What Could Possibly Go Right?

#24R Thom Hartmann Reflection: On Being a Political Animal

November 26, 2020 Season 1 Episode 24
What Could Possibly Go Right?
#24R Thom Hartmann Reflection: On Being a Political Animal
Chapters
What Could Possibly Go Right?
#24R Thom Hartmann Reflection: On Being a Political Animal
Nov 26, 2020 Season 1 Episode 24

Our host Vicki Robin reflects on “What Could Possibly Go Right?” episode 24 with author and America's #1 progressive talk show, Thom Hartmann. She shares that despite any reluctance we might have, we are all political animals with a duty to engage and learn. In Thom’s words, "Democracy begins with you. Get out there. Get active. Tag, you're it!"

Connect with Thom
Website: thomhartmann.com
Facebook: facebook.com/ThomHartmannProgram
Twitter: twitter.com/Thom_Hartmann
YouTube: youtube.com/user/thomhartmann

Follow WCPGR on Social Media

Facebook: https://www.facebook.com/WhatCouldPossiblyGoRightPodcast
Twitter: https://twitter.com/postcarbon
Instagram: https://www.instagram.com/postcarboninstitute/

Learn more: https://bit.ly/pci-wcpgrseries   

***Join us in December for a special Zoom call with Vicki! When you donate any amount to support the show, we'll invite you to join a live, online call with Vicki on Thursday, December 10. ***

Support the show (https://www.resilience.org/what-could-possibly-go-right-podcast-vicki-robin/supportthepodcast/)

Show Notes Transcript

Our host Vicki Robin reflects on “What Could Possibly Go Right?” episode 24 with author and America's #1 progressive talk show, Thom Hartmann. She shares that despite any reluctance we might have, we are all political animals with a duty to engage and learn. In Thom’s words, "Democracy begins with you. Get out there. Get active. Tag, you're it!"

Connect with Thom
Website: thomhartmann.com
Facebook: facebook.com/ThomHartmannProgram
Twitter: twitter.com/Thom_Hartmann
YouTube: youtube.com/user/thomhartmann

Follow WCPGR on Social Media

Facebook: https://www.facebook.com/WhatCouldPossiblyGoRightPodcast
Twitter: https://twitter.com/postcarbon
Instagram: https://www.instagram.com/postcarboninstitute/

Learn more: https://bit.ly/pci-wcpgrseries   

***Join us in December for a special Zoom call with Vicki! When you donate any amount to support the show, we'll invite you to join a live, online call with Vicki on Thursday, December 10. ***

Support the show (https://www.resilience.org/what-could-possibly-go-right-podcast-vicki-robin/supportthepodcast/)

Vicki Robin:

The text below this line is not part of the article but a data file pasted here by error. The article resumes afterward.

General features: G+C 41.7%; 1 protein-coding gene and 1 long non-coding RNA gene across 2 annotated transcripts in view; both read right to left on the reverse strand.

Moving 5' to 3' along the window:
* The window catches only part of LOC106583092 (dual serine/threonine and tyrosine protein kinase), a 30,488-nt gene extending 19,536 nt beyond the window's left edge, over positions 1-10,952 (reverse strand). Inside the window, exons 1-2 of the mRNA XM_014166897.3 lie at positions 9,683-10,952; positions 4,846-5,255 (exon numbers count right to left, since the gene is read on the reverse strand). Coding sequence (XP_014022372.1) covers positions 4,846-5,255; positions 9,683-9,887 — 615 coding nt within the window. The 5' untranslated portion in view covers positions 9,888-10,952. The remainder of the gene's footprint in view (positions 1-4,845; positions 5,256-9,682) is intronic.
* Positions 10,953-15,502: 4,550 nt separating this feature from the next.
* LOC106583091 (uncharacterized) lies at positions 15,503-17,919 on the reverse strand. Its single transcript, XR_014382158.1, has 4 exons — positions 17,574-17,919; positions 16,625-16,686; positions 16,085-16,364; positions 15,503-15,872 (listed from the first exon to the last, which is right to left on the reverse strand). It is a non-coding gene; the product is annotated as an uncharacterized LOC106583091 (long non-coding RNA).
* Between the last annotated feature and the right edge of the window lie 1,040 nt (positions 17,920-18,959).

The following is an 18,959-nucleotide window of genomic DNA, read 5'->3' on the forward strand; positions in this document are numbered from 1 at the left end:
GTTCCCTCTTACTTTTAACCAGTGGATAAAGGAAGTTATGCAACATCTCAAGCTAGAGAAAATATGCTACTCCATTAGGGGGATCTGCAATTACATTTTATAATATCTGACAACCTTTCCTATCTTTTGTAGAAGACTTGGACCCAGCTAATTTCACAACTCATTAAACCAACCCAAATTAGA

Hi, Vicki Robin here. I'm the host of "What Could Possibly Go Right?" a project of the Post Carbon Institute. We interview cultural scouts, so they can help us see more clearly so we can act more courageously. Thom Hartmann, in our interview published on November 24, his tagline is, "Democracy begins with you. Get out there. Get active. Tag, You're it!" The system is gamed, yet we have the power to hold power accountable and to be powerful. How is that possible? So I want to share a bit of my own effort to exercise power and service to values I hold dear, values like "everyone gets a fair shake and a fair share", rule of law, personal responsibility and social responsibility, justice to the poor justice to the future, justice to all species. So my first wake up call came in 1989 after a decade of teaching a program on financial independence, which we knew worked. People who followed the steps of our program, on average lowered their expenses by 20% and were happier. So in 1989, when I went to this first Global Conference on Sustainable Development, based on half a decade of UN inquiry into how to reconcile economic growth with ecological limits, all the speakers pointed to the level and pattern of consumption in North America as the biggest driver of environmental destruction. But they admitted they had no idea how to get between an American and their right to consume. But I did, and I was on fire. I think I just had this idea, Well, if we can get every American to do our program, voila! We'll live within planetary limits. So I gave a passionate decade to this. It was not political. We were not challenging the power struggle. We were just hoping to lure everyone away from the consumer culture, the grip of the power holders. Even though a million or more people were aware of the book, and even though thousands and thousands have done the program, the macro data on overconsumption did not budge. So on to other social change interventions again, and again, great projects well-loved by those who adopted them, but never touching the driver of our collective dismay and demise. I moved down to an island and fell in love with it. I thought, Well, at least here on the scale of an island, we can live the values of fairness and personal and social responsibility and justice. Since industrial monoculture, agriculture makes our food supply fragile and unhealthy, and since I live in an island, I dedicated myself to promoting local food with the same passion I had for Your Money or Your Life. We were going to get everyone to do this, then we - myself and other people who cared - hit a wall. Our best farmland happens to be where the Navy trains fighter jet pilots on a World War Two legacy airfield. The noise is deafening, it's the loudest jet in the sky. The farmers find it difficult to farm under the jets. So the great plan to produce at least 50% our food regionally was compromised by a power much greater than ourselves. We fought with every tool citizens can use. And we lost, at least for now. I participated in other struggles along the way; Standing Rock, the WTO in '99. Again and again, the people push against the line of power, and power does not concede, or at least on a timeframe that I can see. As journalist I. F. Stone said, If you expect to achieve your goals in your lifetime, you aren't playing a big enough game. That is sort of a redo of what he said. But this is my political education; caring deeply, working hard to protect the people and planet that I love, gaining ground, losing ground, winning, failing. But as Thom Hartmann said, not engaging is not an option, somehow. I believe politics begins with love, not anger or hate; loving something or someone enough to stand up for it. Not everyone agrees with my priorities, which is what makes the struggle so long and so difficult. And I insist that I live my values even as I stand up. Politics is also an act of faith. It's a moral stand, whether you win or lose, it furnishes our souls. So here we are, in this complex world. Some ways that I have learned to do what Thom suggests of, "Democracy begins with you. Get out there. Get active. Tag, you're it!" I write letters to the editor, I write for causes I believe in. I add my body to demonstrations; not my favorite thing to do, but I found that every time I actually stand on the street for what I stand for, my sense of integrity and dignity is fed and I learn. I give money mostly to grassroots groups. I testify at my city and county council. I engage with people who don't agree with me with great curiosity about how they arrive at stands I so disagree with, I help organize events. I splat social media with my opinions and opportunities for others to engage. I use whatever social and reputational power I have to move people with my words, and to whatever degree in my example. So in fact, I thought I wasn't a political animal. But of course, I am. Not that I love it. I don't. But it's a duty of citizenship and it's part of my lifelong quest to understand who I am and what this world is and why I am here and how do I leave this campground better than I found it, win or lose? So how are you a political animal? How do you engage? What are you learning? Where are you scared? Where are you resolute? Take a look. Ask yourself, how am I a political animal? That's enough for now.